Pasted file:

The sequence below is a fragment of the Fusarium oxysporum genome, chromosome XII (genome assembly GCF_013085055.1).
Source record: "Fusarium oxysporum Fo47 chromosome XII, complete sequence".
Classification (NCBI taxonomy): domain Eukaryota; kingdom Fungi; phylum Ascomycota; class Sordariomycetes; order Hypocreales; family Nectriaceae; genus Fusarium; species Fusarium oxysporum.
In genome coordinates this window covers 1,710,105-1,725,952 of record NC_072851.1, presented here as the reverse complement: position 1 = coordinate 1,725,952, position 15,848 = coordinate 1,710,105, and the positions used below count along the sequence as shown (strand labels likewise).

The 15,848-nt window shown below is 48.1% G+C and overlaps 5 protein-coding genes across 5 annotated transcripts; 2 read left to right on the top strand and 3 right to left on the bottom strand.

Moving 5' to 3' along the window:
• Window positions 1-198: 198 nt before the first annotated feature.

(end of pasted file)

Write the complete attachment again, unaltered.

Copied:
The sequence below is a fragment of the Fusarium oxysporum genome, chromosome XII (genome assembly GCF_013085055.1).
Source record: "Fusarium oxysporum Fo47 chromosome XII, complete sequence".
Classification (NCBI taxonomy): domain Eukaryota; kingdom Fungi; phylum Ascomycota; class Sordariomycetes; order Hypocreales; family Nectriaceae; genus Fusarium; species Fusarium oxysporum.
In genome coordinates this window covers 1,710,105-1,725,952 of record NC_072851.1, presented here as the reverse complement: position 1 = coordinate 1,725,952, position 15,848 = coordinate 1,710,105, and the positions used below count along the sequence as shown (strand labels likewise).

The 15,848-nt window shown below is 48.1% G+C and overlaps 5 protein-coding genes across 5 annotated transcripts; 2 read left to right on the top strand and 3 right to left on the bottom strand.

Moving 5' to 3' along the window:
• Window positions 1-198: 198 nt before the first annotated feature.